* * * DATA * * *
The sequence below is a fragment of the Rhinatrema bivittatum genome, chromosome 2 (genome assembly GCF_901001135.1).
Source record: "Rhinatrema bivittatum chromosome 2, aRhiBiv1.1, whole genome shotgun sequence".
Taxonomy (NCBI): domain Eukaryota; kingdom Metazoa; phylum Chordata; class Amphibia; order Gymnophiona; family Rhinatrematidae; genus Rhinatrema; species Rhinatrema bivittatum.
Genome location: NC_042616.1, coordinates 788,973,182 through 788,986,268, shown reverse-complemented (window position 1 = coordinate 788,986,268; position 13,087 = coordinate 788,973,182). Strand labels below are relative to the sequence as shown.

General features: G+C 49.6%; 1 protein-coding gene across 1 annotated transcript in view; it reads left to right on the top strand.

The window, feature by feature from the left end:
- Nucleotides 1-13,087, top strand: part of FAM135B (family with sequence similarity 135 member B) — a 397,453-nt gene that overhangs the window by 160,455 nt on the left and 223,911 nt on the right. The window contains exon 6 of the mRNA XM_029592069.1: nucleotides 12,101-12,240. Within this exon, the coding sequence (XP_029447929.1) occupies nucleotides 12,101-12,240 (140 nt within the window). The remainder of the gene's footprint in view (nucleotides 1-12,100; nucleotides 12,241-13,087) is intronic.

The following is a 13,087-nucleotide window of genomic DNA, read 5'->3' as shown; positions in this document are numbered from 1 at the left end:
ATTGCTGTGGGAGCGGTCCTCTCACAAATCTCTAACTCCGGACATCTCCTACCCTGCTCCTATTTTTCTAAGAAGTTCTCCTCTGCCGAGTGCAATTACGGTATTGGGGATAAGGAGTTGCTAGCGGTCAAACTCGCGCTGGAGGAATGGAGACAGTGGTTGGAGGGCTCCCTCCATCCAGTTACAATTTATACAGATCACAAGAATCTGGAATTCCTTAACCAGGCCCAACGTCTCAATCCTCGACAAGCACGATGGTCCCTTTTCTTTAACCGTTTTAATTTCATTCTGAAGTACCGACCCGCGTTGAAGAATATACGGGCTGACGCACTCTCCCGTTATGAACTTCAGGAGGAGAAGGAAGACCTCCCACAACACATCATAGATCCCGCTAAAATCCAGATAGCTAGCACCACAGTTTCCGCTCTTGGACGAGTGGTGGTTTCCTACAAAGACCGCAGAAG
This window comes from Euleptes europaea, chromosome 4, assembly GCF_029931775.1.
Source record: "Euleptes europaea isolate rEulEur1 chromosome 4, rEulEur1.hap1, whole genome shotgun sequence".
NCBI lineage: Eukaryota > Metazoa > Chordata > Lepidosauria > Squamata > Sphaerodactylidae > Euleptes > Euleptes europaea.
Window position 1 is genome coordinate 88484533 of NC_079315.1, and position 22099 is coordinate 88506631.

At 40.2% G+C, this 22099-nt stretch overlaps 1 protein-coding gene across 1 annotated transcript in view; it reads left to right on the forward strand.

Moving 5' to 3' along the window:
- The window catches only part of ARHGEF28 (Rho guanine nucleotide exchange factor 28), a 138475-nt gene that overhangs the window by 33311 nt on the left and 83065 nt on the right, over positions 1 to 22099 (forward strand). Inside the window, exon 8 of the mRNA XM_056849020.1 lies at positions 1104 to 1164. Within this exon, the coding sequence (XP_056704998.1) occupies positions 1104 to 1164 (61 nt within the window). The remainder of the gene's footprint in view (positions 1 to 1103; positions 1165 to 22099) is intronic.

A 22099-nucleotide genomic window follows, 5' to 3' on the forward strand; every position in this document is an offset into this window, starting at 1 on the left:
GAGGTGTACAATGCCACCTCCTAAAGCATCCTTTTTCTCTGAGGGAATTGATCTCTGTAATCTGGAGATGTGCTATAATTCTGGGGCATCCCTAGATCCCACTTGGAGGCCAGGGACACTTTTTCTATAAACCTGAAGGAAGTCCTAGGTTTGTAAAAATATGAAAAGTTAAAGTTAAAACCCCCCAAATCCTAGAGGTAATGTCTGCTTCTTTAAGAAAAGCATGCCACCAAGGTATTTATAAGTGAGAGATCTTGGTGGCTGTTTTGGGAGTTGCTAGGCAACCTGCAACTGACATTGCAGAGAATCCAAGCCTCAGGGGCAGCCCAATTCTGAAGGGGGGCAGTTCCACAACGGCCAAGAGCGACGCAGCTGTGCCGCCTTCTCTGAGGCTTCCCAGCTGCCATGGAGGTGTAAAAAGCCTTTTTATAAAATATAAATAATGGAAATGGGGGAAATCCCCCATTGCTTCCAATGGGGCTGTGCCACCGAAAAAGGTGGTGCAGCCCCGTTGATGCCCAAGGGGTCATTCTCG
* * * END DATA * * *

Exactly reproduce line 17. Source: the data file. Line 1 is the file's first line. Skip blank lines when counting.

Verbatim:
A 22099-nucleotide genomic window follows, 5' to 3' on the forward strand; every position in this document is an offset into this window, starting at 1 on the left: